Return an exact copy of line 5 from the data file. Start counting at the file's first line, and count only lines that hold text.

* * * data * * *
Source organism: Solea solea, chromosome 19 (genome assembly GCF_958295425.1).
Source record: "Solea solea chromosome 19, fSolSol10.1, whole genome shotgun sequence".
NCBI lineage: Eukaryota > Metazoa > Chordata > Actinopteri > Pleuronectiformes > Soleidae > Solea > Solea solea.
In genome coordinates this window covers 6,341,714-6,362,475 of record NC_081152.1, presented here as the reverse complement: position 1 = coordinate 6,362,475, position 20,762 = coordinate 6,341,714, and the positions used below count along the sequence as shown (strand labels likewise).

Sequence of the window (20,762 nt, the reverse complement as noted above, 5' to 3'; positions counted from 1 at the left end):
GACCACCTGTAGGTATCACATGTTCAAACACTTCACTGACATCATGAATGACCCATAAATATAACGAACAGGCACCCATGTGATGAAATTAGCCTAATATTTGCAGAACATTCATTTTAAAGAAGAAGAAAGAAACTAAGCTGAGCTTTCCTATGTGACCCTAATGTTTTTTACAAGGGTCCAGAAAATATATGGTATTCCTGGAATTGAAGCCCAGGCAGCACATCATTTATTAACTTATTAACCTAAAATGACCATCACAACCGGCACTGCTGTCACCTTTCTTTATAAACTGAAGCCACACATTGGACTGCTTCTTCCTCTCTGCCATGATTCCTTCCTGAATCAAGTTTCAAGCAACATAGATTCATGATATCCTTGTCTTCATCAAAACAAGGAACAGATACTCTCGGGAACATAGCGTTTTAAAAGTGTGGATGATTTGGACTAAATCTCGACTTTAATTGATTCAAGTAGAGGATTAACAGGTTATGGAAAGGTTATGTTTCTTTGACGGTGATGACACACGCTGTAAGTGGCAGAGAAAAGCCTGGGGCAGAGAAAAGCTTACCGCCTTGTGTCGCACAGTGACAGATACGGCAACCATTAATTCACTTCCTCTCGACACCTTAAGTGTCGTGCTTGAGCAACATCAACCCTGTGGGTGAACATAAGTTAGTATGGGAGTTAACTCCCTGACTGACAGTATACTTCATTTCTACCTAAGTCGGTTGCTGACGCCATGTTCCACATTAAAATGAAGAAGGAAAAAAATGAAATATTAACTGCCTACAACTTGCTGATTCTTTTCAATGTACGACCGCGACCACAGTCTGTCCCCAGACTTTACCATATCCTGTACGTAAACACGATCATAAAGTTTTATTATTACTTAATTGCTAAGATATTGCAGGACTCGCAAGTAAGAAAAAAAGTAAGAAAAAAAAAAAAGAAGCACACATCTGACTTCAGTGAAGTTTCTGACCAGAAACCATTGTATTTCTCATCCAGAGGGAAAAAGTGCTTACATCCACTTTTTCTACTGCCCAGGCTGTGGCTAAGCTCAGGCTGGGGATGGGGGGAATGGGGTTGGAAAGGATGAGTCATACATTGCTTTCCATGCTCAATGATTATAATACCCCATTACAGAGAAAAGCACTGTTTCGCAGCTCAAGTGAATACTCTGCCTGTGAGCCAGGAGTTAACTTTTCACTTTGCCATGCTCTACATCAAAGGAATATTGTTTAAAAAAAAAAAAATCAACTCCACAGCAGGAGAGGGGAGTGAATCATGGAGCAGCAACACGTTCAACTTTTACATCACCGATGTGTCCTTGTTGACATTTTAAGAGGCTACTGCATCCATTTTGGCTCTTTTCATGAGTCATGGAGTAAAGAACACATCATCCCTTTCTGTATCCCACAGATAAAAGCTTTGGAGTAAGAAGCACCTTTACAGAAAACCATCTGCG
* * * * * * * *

Sequence of the window (20,762 nt, the reverse complement as noted above, 5' to 3'; positions counted from 1 at the left end):